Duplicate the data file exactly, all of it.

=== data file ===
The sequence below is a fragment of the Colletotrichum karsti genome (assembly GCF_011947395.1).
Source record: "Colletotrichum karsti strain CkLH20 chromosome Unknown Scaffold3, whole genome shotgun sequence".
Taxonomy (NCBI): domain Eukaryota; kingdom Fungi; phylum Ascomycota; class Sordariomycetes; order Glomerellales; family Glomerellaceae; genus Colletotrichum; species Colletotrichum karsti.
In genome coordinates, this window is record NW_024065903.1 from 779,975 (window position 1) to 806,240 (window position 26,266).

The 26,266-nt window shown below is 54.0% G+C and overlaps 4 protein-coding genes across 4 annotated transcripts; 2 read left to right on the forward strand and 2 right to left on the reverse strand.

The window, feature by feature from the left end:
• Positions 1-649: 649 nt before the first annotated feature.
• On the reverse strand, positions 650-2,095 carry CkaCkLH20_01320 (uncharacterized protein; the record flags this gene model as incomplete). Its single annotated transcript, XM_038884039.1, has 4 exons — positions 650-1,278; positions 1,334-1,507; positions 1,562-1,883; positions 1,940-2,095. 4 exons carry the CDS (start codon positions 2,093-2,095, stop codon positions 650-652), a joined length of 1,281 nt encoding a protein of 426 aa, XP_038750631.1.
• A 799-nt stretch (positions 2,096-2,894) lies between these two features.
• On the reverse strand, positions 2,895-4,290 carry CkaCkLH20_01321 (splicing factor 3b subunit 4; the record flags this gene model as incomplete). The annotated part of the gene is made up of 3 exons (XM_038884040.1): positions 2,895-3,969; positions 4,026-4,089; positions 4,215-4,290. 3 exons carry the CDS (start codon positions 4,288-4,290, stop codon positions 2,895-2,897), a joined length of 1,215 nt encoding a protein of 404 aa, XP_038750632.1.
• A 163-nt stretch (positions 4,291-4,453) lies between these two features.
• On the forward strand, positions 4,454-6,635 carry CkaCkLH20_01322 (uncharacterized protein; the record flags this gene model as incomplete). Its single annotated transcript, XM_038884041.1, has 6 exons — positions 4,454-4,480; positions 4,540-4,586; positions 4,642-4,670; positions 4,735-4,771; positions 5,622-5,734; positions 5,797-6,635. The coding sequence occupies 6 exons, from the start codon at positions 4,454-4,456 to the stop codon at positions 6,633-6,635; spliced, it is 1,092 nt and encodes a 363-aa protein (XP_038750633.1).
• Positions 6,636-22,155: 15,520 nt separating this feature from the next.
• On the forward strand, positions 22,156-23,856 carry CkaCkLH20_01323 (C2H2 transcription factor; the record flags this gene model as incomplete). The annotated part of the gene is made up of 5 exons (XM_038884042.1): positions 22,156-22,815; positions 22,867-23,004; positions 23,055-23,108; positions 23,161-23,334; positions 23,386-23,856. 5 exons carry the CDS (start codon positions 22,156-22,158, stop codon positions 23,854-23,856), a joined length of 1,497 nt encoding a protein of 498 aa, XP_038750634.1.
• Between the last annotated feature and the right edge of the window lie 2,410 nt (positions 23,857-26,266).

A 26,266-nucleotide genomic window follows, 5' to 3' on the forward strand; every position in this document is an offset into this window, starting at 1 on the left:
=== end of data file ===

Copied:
The sequence below is a fragment of the Colletotrichum karsti genome (assembly GCF_011947395.1).
Source record: "Colletotrichum karsti strain CkLH20 chromosome Unknown Scaffold3, whole genome shotgun sequence".
Taxonomy (NCBI): domain Eukaryota; kingdom Fungi; phylum Ascomycota; class Sordariomycetes; order Glomerellales; family Glomerellaceae; genus Colletotrichum; species Colletotrichum karsti.
In genome coordinates, this window is record NW_024065903.1 from 779,975 (window position 1) to 806,240 (window position 26,266).

The 26,266-nt window shown below is 54.0% G+C and overlaps 4 protein-coding genes across 4 annotated transcripts; 2 read left to right on the forward strand and 2 right to left on the reverse strand.

The window, feature by feature from the left end:
• Positions 1-649: 649 nt before the first annotated feature.
• On the reverse strand, positions 650-2,095 carry CkaCkLH20_01320 (uncharacterized protein; the record flags this gene model as incomplete). Its single annotated transcript, XM_038884039.1, has 4 exons — positions 650-1,278; positions 1,334-1,507; positions 1,562-1,883; positions 1,940-2,095. 4 exons carry the CDS (start codon positions 2,093-2,095, stop codon positions 650-652), a joined length of 1,281 nt encoding a protein of 426 aa, XP_038750631.1.
• A 799-nt stretch (positions 2,096-2,894) lies between these two features.
• On the reverse strand, positions 2,895-4,290 carry CkaCkLH20_01321 (splicing factor 3b subunit 4; the record flags this gene model as incomplete). The annotated part of the gene is made up of 3 exons (XM_038884040.1): positions 2,895-3,969; positions 4,026-4,089; positions 4,215-4,290. 3 exons carry the CDS (start codon positions 4,288-4,290, stop codon positions 2,895-2,897), a joined length of 1,215 nt encoding a protein of 404 aa, XP_038750632.1.
• A 163-nt stretch (positions 4,291-4,453) lies between these two features.
• On the forward strand, positions 4,454-6,635 carry CkaCkLH20_01322 (uncharacterized protein; the record flags this gene model as incomplete). Its single annotated transcript, XM_038884041.1, has 6 exons — positions 4,454-4,480; positions 4,540-4,586; positions 4,642-4,670; positions 4,735-4,771; positions 5,622-5,734; positions 5,797-6,635. The coding sequence occupies 6 exons, from the start codon at positions 4,454-4,456 to the stop codon at positions 6,633-6,635; spliced, it is 1,092 nt and encodes a 363-aa protein (XP_038750633.1).
• Positions 6,636-22,155: 15,520 nt separating this feature from the next.
• On the forward strand, positions 22,156-23,856 carry CkaCkLH20_01323 (C2H2 transcription factor; the record flags this gene model as incomplete). The annotated part of the gene is made up of 5 exons (XM_038884042.1): positions 22,156-22,815; positions 22,867-23,004; positions 23,055-23,108; positions 23,161-23,334; positions 23,386-23,856. 5 exons carry the CDS (start codon positions 22,156-22,158, stop codon positions 23,854-23,856), a joined length of 1,497 nt encoding a protein of 498 aa, XP_038750634.1.
• Between the last annotated feature and the right edge of the window lie 2,410 nt (positions 23,857-26,266).

A 26,266-nucleotide genomic window follows, 5' to 3' on the forward strand; every position in this document is an offset into this window, starting at 1 on the left: